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92% attend a seder! - Irene Blaston

This week’s parashah, Acharei Mot, begins with God speaking to Moses after the death of Aaron’s sons, they had catastrophically got too close to the Eternal. It consists of dire warnings of tragedies that will occur again unless the Priests take certain steps to prevent them. There follows several chapters about being in the right state to approach God including the rites and rituals of atonement, giving the message of “this is what you need to do to protect your children”, implying that we should guide and engage and connect with our young people in helping them to make wise and careful religious choices.

So what is it that connects you to your Judaism?

I recognise that that’s a big question for this time on a Shabbat morning when you’re already thinking about lunch and in particular today how good it is to be able to eat that slice of challah after a week of cardboard-like matzah, but I ask you to think about it with me for just a few minutes.

For me, I’ve read several commentaries on today’s Torah portion and sorry Rabbi, but this particular parashah, with its fire and brimstone approach just doesn’t do it for me.

So what does? The question of my Jewish connection is a question that Pesach has yet again prompted me to consider.

Many years ago, as a young adult, I was living a few hundred miles away from home during Pesach in an area with seemingly hardly any Jewish community, yet, on advertising a seder, the meal at the start of Passover, there was suddenly more than 60 people wanting to attend. The powerful pull of seder night has really fascinated me ever since. I recently heard Rabbi Laura Janner-Klausner quote a survey result from the Pew Research Centre that found that around 92% of Jews attend a seder, even if they don’t observe any of the other laws and traditions of Passover or indeed much else of Jewish life. That’s an astonishing number, and one I had to check further. The survey found that it compared to only 84% who light Hanukkah candles, and that’s where the ritual is a lot less onerous, prettier, has associated family time and gifts and surely latkes and donuts are more appealing than bitter herbs, even if they are eaten with charoset, whereas the figure of 68% who said that they fasted on Yom Kippur is possibly more understandable. But seriously 92%. 92% attend a seder – that’s huge. It means that it’s a safe question to ask your Jewish friends, “how was your seder?”.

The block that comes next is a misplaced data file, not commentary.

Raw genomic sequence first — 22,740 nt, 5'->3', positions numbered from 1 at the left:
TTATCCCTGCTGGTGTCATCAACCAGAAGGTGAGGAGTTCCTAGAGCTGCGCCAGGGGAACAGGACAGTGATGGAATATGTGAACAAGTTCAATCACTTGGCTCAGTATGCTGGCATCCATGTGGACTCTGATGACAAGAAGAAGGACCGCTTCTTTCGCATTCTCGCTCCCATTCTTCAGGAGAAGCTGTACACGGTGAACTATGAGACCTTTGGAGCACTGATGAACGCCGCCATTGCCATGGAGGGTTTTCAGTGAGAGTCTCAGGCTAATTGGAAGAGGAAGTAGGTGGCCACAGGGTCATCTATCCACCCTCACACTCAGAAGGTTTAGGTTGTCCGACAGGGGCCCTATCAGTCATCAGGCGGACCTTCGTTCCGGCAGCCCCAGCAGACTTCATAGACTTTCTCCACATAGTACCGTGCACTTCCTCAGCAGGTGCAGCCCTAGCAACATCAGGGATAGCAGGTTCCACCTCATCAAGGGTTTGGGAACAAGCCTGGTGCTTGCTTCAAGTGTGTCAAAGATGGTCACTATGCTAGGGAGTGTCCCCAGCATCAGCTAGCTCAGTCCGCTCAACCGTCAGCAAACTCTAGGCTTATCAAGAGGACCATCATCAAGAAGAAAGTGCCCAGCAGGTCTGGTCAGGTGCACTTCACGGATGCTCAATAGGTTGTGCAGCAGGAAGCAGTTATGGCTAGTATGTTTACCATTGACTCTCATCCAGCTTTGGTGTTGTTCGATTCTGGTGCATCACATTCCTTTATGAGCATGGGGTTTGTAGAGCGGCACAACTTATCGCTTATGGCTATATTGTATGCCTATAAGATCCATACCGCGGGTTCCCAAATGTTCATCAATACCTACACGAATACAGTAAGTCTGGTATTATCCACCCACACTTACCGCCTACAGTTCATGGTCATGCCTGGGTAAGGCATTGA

So, what is it that the Passover seder has that connects us to our Judaism so strongly?

Is it a sense of history? Perhaps. The Exodus is a great story, one of escape, out of slavery and oppression into freedom, with the build up of the different plagues until Pharaoh eventually says “go”. But really? After all we know how the story ends, and today’s parashah aside there are some great stories in our Torah. I’m not convinced that people attend a Passover seder just because of the history, as there are plenty of ways of immersing yourself in Jewish history, from visiting museums to walking in the Old City in Jerusalem, so it must be more than that.

And talking of Jerusalem and holidays in Jewish places, how many of us have felt that connection to our Judaism by visiting synagogues in far-flung places, loving that the prayers and tunes are familiar or meeting new people and working out our common Jewish friends? So, again the power of the seder has to be more than that.